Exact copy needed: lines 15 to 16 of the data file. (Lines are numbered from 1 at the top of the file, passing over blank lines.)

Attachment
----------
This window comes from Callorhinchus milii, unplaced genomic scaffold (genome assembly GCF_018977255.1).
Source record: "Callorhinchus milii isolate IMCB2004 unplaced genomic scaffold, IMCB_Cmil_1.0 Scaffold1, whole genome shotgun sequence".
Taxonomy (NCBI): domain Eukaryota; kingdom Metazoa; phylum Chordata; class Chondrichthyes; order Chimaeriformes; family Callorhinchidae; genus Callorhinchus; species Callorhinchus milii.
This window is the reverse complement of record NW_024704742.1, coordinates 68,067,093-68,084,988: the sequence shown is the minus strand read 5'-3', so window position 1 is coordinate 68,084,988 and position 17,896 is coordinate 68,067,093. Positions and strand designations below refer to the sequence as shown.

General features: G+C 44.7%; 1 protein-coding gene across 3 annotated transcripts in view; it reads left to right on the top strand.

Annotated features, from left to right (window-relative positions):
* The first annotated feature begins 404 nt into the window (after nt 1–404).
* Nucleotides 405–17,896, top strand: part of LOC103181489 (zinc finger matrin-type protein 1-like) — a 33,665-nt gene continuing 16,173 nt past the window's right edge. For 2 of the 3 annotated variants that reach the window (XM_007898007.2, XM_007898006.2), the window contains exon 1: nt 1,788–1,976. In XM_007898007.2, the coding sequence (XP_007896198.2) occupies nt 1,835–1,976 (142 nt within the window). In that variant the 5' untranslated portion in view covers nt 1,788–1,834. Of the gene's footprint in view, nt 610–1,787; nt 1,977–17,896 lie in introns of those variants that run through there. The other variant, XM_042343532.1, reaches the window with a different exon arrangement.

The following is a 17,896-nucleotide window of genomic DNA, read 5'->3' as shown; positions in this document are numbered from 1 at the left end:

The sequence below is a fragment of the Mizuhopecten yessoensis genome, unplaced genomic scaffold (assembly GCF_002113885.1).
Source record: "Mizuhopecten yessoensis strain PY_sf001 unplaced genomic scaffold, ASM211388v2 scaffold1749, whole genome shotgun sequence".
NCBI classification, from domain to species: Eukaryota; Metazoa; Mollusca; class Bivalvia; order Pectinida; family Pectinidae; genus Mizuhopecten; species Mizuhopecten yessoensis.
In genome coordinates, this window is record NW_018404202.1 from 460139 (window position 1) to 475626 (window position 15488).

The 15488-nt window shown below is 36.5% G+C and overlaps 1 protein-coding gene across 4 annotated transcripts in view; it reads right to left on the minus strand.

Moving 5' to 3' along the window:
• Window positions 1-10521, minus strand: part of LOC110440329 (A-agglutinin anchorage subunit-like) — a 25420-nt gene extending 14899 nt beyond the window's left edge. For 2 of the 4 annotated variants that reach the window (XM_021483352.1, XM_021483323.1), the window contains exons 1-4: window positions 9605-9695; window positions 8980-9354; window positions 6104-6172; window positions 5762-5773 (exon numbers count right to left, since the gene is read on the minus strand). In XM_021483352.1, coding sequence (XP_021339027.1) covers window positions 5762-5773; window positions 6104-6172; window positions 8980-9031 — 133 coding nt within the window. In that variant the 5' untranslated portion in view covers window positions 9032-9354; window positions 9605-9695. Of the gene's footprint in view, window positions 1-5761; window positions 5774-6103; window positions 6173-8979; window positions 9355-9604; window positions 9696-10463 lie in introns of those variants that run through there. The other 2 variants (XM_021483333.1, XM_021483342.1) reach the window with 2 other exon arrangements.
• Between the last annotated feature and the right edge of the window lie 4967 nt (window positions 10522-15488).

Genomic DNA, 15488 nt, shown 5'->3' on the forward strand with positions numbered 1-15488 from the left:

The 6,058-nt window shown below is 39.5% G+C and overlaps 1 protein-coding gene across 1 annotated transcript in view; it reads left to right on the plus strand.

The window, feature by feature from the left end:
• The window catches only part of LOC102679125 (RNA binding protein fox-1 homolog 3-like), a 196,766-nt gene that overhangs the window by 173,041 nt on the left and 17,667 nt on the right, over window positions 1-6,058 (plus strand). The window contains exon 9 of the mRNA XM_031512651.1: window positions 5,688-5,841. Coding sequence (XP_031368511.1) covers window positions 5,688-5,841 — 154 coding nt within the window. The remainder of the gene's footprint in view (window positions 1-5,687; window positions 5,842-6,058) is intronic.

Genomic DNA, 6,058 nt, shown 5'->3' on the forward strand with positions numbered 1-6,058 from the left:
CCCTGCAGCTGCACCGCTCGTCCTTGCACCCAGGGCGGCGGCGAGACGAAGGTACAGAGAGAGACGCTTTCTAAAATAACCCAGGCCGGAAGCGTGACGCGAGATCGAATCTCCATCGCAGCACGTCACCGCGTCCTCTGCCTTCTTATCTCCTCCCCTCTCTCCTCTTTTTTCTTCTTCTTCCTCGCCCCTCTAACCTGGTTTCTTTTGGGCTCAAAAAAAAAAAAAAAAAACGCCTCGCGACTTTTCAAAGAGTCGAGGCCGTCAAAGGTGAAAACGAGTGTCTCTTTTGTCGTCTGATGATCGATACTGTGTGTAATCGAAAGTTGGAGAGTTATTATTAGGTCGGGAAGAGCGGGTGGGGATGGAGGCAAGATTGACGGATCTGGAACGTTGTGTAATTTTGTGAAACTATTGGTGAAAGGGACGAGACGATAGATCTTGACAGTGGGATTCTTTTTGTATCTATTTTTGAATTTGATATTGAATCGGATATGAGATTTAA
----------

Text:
Moving 5' to 3' along the window:
• Window positions 1-10521, minus strand: part of LOC110440329 (A-agglutinin anchorage subunit-like) — a 25420-nt gene extending 14899 nt beyond the window's left edge. For 2 of the 4 annotated variants that reach the window (XM_021483352.1, XM_021483323.1), the window contains exons 1-4: window positions 9605-9695; window positions 8980-9354; window positions 6104-6172; window positions 5762-5773 (exon numbers count right to left, since the gene is read on the minus strand). In XM_021483352.1, coding sequence (XP_021339027.1) covers window positions 5762-5773; window positions 6104-6172; window positions 8980-9031 — 133 coding nt within the window. In that variant the 5' untranslated portion in view covers window positions 9032-9354; window positions 9605-9695. Of the gene's footprint in view, window positions 1-5761; window positions 5774-6103; window positions 6173-8979; window positions 9355-9604; window positions 9696-10463 lie in introns of those variants that run through there. The other 2 variants (XM_021483333.1, XM_021483342.1) reach the window with 2 other exon arrangements.